Babel’s plugin ecosystem is growing day after day on npm. You’ll find many of them serve niche, custom use cases.

To aspiring plugin authors, we recommend reading up on the Babel Plugin Handbook by James Kyle. Also, you will find astexplorer.net quite handy in inspecting ASTs and trying out transformations.

Thanks for stopping by and happy transpiling.

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SELinux

Security-Enhanced Linux (SELinux) is a security architecture integrated into the 2.6.x kernel using the Linux Security Modules (LSM).

SELinux Overview

SELinux provides a flexible Mandatory Access Control (MAC) system built into the Linux kernel. Under standard Linux Discretionary Access Control (DAC), an application or process running as a user (UID or SUID) has the user’s permissions to objects such as files, sockets, and other processes. Running a MAC kernel protects the system from malicious or flawed applications that can damage or destroy the system.

SELinux defines the access and transition rights of every user, application, process, and file on the system. SELinux then governs the interactions of these entities using a security policy that specifies how strict or lenient a given Red Hat Enterprise Linux installation should be.

On a day-to-day basis, system users will be largely unaware of SELinux. Only system administrators need to consider how strict a policy to implement for their server environment. The policy can be as strict or as lenient as needed and is very finely detailed. This detail gives the SELinux kernel complete, granular control over the entire system.

The SELinux Decision Making Process

When a subject, (for example, an application), attempts to access an object (for example, a file), the policy enforcement server in the kernel checks an access vector cache (AVC), where subject and object permissions are cached. If a decision cannot be made based on data in the AVC, the request continues to the security server, which looks up the security context of the application and the file in a matrix. Permission is then granted or denied, with an avc: denied message detailed in /var/log/messages if permission is denied. The security context of subjects and objects is applied from the installed policy, which also provides the information to populate the security server’s matrix.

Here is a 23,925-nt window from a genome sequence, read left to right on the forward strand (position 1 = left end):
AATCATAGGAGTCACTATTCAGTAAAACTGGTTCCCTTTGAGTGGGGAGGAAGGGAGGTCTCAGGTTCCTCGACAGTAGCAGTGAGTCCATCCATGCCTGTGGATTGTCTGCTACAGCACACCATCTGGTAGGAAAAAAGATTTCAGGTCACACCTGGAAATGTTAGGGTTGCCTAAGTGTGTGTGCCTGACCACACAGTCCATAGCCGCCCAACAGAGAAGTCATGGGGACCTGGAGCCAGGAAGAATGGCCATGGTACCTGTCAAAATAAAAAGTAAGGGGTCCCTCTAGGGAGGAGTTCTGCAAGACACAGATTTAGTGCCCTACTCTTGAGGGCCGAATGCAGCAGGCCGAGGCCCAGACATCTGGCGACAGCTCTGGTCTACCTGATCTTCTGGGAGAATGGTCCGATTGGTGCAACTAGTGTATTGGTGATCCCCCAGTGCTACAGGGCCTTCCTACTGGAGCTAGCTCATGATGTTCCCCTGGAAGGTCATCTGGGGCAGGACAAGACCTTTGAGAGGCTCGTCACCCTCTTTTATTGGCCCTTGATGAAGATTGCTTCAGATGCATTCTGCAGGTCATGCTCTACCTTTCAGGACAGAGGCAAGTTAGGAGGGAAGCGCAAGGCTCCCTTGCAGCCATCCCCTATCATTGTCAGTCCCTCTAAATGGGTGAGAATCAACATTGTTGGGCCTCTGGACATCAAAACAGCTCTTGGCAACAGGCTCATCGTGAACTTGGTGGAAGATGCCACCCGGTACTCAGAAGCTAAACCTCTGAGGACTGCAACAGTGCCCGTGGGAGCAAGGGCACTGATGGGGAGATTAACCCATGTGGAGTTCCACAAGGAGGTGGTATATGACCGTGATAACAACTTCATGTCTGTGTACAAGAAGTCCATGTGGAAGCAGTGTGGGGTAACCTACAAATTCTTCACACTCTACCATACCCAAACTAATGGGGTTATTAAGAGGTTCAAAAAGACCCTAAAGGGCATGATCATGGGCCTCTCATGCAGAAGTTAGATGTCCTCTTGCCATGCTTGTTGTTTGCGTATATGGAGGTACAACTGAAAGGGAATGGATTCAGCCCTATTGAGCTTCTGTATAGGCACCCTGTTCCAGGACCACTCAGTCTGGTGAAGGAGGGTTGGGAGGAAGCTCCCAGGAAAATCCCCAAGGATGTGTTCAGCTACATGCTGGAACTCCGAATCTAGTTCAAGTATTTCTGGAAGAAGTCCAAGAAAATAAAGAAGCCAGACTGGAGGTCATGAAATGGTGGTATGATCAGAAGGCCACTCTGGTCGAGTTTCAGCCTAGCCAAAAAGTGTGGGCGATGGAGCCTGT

SELinux Decision Process

SELinux Operating Modes

Instead of running in enforcing mode, SELinux can run in permissive mode, where the AVC is checked and denials are logged, but SELinux does not enforce the policy. This can be useful for troubleshooting and for developing or fine-tuning SELinux policy.

The /selinux/ pseudo-file system contains commands that are most commonly used by the kernel subsystem. This type of file system is similar to the /proc/ pseudo-file system. Administrators and users do not normally need to manipulate this component.

There are two ways to configure SELinux under Red Hat Enterprise Linux: using the SELinux Administration Tool (system-config-selinux), or manually editing the
 primary configuration file (/etc/sysconfig/selinux).

The /etc/sysconfig/selinux contains a symbolic link to the actual configuration file, /etc/selinux/config.

SELinux Configuration

SELINUX=enforcing|permissive|disabled — Defines the top-level state of SELinux on a system.

  • enforcing — The SELinux security policy is enforced.
  • permissive — The SELinux system prints warnings but does not enforce policy.This is useful for debugging and troubleshooting purposes. In permissive mode, more denials are logged because subjects can continue with actions that would otherwise be denied in enforcing mode. For example, traversing a directory tree in permissive mode produces avc: denied messages for every directory level read. In enforcing mode, SELinux would have stopped the initial traversal and kept further denial messages from occurring.
  • disabled — SELinux is fully disabled. SELinux hooks are disengaged from the kernel and the pseudo-file system is unregistered.

SELINUXTYPE=targeted|strict — Specifies which policy SELinux should enforce.

  • targeted — Only targeted network daemons are protected.
  • strict — Full SELinux protection, for all daemons. Security contexts are defined for all subjects and objects, and every action is processed by the policy enforcement server.